Some of the income from the mill has been used for replanting native species, including walnut, shortleaf pine, pecan and burr oak. The portable sawmill is an integral part of our tree farm, both in terms of management and income. While it is hard to set aside an emotional attachment to the land to consider economics, it takes only a glance at the statistics to understand why this is so important.  According to U.S.A. Today, the U.S. lost about 6{ecddf9adde44d27d9b15adaf662c1dc75823d7a27d1c0a3dca6c68c19970fb5c} of its forested land between 2000 and 2005— the highest percentage loss of the seven most heavily forested nations on Earth (including Brazil). Much of this was due to conversion of forests to other financially more attractive uses—including row crops, grazing and infrastructure development. A small sawmill can help the financial viability of privately owned forests, like the one I manage, and keep it in the family so it can continue on for generations to come.

Like any other tools, a chain saw and portable sawmill can either be used destructively or constructively.  These tools can provide the means to recycle an otherwise discarded resource, improve forest health and quality and help keep family forests from being sold to developers. There are several good online forestry and sawmill forums like Norwood Connect where these types of discussions, along with other more general sawmill topics, are ongoing.  Another great forum is www.forestryforum.comSawmill & Woodlot Management magazine is another great online source of information on sawmills and woodlot management.


  1. I was recently accused of murdering some trees I was picking up off the ground that had been cut down by a landscaper and given to me by the owner in exchange for some furniture.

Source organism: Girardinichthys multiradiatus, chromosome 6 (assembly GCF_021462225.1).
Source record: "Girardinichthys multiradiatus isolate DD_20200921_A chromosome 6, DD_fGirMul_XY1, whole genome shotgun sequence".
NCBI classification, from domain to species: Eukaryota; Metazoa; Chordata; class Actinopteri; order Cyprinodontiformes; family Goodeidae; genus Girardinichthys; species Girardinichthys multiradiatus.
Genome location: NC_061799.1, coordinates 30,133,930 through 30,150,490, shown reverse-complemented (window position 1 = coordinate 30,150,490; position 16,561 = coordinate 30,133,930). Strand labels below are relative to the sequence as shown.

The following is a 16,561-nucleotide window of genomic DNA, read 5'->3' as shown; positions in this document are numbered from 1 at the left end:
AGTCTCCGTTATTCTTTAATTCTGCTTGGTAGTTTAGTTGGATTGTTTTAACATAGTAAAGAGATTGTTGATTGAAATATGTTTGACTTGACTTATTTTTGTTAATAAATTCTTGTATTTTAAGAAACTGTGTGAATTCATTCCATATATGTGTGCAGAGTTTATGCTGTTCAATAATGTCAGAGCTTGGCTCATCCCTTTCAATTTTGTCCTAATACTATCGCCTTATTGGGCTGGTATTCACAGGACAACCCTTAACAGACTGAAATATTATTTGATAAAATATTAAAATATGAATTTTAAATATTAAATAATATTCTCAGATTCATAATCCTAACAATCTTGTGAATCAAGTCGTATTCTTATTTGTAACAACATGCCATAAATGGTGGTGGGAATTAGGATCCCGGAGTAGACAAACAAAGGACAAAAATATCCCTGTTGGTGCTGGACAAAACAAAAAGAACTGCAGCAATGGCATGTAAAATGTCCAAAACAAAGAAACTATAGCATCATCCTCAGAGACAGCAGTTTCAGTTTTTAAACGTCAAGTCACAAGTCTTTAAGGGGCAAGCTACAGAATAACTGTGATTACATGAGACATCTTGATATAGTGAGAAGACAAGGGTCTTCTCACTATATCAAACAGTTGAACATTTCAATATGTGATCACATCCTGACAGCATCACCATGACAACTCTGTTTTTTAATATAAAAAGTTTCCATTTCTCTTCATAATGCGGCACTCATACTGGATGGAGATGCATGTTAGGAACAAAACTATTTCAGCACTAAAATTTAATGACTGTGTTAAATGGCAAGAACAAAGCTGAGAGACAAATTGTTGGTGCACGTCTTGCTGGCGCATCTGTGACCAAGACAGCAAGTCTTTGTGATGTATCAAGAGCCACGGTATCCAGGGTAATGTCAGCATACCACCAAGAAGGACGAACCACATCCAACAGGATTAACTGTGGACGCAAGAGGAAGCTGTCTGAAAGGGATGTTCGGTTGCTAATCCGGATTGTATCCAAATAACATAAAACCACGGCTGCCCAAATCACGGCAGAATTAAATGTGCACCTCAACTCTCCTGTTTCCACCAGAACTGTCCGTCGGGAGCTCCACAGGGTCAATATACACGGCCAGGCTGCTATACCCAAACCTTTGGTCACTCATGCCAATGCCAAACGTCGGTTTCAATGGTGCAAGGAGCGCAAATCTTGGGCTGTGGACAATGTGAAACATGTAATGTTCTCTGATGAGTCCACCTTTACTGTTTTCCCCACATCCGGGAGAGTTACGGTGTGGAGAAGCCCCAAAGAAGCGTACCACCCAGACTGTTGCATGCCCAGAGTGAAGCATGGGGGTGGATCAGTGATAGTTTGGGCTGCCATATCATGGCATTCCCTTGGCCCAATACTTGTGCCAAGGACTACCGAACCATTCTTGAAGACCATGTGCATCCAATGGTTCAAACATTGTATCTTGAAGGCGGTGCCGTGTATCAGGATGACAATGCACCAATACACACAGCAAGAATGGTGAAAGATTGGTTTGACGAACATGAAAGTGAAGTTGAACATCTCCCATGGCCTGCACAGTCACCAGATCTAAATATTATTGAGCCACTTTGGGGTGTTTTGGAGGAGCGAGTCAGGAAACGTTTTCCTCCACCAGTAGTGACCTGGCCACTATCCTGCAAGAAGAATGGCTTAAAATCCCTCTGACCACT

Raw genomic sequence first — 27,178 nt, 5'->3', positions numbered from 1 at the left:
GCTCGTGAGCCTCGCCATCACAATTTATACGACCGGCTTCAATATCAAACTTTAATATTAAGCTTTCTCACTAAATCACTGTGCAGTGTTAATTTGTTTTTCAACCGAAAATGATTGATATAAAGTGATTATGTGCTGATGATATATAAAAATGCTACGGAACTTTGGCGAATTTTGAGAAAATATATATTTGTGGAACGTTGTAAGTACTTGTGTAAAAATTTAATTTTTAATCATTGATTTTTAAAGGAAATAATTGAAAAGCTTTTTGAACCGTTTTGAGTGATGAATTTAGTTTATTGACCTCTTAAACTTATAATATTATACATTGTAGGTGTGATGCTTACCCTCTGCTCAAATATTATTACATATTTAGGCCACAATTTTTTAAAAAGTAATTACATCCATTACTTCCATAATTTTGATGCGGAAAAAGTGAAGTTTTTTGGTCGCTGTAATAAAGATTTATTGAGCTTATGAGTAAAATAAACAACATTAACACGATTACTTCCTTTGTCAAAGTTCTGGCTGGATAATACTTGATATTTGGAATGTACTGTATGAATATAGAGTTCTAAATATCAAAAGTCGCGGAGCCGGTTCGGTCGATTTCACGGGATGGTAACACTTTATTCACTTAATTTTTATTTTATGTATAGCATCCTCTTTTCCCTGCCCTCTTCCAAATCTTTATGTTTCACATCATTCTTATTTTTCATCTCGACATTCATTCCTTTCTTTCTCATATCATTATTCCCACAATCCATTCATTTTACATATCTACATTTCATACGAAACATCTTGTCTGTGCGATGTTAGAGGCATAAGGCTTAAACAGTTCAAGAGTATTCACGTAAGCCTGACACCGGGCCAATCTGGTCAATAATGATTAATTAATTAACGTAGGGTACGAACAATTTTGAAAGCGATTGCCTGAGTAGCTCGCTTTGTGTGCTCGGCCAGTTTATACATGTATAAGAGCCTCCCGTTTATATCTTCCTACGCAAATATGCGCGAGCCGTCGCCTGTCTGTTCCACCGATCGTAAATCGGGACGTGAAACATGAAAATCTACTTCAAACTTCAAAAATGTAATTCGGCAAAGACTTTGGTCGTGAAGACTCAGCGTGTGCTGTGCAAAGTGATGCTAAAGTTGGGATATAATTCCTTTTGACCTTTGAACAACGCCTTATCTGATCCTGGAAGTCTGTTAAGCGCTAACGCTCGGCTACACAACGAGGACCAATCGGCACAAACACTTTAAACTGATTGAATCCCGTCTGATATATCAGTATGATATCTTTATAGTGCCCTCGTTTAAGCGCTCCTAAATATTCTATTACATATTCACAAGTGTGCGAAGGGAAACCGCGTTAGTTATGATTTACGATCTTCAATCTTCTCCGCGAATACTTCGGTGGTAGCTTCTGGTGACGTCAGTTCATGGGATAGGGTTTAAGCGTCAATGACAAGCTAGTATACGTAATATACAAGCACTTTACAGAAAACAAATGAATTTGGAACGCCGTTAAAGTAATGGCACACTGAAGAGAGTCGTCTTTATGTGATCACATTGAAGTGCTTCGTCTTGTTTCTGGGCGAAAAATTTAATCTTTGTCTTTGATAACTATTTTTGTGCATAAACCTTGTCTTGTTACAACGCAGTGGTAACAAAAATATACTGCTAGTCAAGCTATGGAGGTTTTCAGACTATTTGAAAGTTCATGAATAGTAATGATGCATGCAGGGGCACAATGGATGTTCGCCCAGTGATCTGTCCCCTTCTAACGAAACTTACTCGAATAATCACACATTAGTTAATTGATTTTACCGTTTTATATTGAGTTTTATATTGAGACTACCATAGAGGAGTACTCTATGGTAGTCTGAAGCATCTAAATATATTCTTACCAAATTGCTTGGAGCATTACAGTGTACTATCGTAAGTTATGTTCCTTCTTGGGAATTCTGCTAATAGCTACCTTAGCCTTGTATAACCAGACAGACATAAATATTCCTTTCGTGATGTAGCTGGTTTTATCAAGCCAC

• That’s unfortunate Doug. I’m sure the landowner was appreciative. Some beautiful stuff can be created from scraps. Here, for instance, is a table and bowl that came from a Walnut root https://plus.google.com/u/0/105265266632264874631/posts/WUggGXdmDVM.

  2. Very eloquent! As one of those folks who are just getting into the portable sawmill business, it’s great to be reminded (and to remind others) of the benefits to the overall good that you have outlined. Thanks for taking the time to put it in writing!

  3. I completely agree with you Jeff, portable sawmill technology could help to preserve the environment, it’s a “green tool”. Modern society can’t limit or stop use of lumber, and situation is exactly the same with any of natural resources. We are paying only very first bills from the Mother Nature: climate change, disasters and ecosystem natural disturbances frequency and amplitude increase, pollution… The only way to improve the situation is to limit or stop wasting our resources.

    I am a forester, I also worked in construction business, and in surveying for oil industry. I know what are you talking about, and what I like the most, this tool could be used in the forested areas with limited road access. Pretty often road quality is really poor, and distance to the highway only or to the closest sawmill is more than hundred kilometers. In the case if you need to get rid of trees after the clear-cut and you also need lumber for the construction at the same site or really close to it, the portable sawmill is the best decision.

    • Thank you for the insightful comment Oleg. It is good to hear there are others who understand the importance of managed sustainability.

  4. Ignorance and emotion make a powerful force. Unfortunately, the ones who make the policies are often either ignorant, or highly influenced by people who don’t have a good grasp of the situation. The best we can do is to set an example and try to communicate to a society– built on and sustained by wastefulness– that we need to change. I’ve gotten my share of dirty looks by clueless people driving by in their SUVs, and just have to shrug it off. Salvaging lumber works, and the portable sawmill makes it possible.